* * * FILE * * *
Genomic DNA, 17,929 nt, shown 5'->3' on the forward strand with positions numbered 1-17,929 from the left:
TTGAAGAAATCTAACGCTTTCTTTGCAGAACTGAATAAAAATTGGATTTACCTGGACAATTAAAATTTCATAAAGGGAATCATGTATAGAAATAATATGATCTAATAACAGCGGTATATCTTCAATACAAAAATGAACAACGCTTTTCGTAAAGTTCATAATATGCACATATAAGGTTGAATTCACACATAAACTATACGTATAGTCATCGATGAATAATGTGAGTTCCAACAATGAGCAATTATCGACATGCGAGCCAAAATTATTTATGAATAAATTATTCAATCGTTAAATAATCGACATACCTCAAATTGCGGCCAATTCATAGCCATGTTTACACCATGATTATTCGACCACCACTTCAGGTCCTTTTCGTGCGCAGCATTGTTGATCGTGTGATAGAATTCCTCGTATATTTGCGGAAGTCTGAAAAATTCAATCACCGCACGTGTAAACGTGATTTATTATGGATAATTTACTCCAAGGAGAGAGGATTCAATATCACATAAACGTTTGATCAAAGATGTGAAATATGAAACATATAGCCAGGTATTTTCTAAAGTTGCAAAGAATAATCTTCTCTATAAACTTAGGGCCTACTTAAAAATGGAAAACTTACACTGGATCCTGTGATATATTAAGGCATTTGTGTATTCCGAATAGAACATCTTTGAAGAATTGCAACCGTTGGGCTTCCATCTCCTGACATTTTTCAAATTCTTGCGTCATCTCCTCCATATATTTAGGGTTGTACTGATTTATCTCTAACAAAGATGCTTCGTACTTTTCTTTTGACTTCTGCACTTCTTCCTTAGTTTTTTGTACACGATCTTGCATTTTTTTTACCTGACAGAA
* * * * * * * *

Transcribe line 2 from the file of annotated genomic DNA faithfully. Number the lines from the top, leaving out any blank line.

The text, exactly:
TTGAAGAAATCTAACGCTTTCTTTGCAGAACTGAATAAAAATTGGATTTACCTGGACAATTAAAATTTCATAAAGGGAATCATGTATAGAAATAATATGATCTAATAACAGCGGTATATCTTCAATACAAAAATGAACAACGCTTTTCGTAAAGTTCATAATATGCACATATAAGGTTGAATTCACACATAAACTATACGTATAGTCATCGATGAATAATGTGAGTTCCAACAATGAGCAATTATCGACATGCGAGCCAAAATTATTTATGAATAAATTATTCAATCGTTAAATAATCGACATACCTCAAATTGCGGCCAATTCATAGCCATGTTTACACCATGATTATTCGACCACCACTTCAGGTCCTTTTCGTGCGCAGCATTGTTGATCGTGTGATAGAATTCCTCGTATATTTGCGGAAGTCTGAAAAATTCAATCACCGCACGTGTAAACGTGATTTATTATGGATAATTTACTCCAAGGAGAGAGGATTCAATATCACATAAACGTTTGATCAAAGATGTGAAATATGAAACATATAGCCAGGTATTTTCTAAAGTTGCAAAGAATAATCTTCTCTATAAACTTAGGGCCTACTTAAAAATGGAAAACTTACACTGGATCCTGTGATATATTAAGGCATTTGTGTATTCCGAATAGAACATCTTTGAAGAATTGCAACCGTTGGGCTTCCATCTCCTGACATTTTTCAAATTCTTGCGTCATCTCCTCCATATATTTAGGGTTGTACTGATTTATCTCTAACAAAGATGCTTCGTACTTTTCTTTTGACTTCTGCACTTCTTCCTTAGTTTTTTGTACACGATCTTGCATTTTTTTTACCTGACAGAA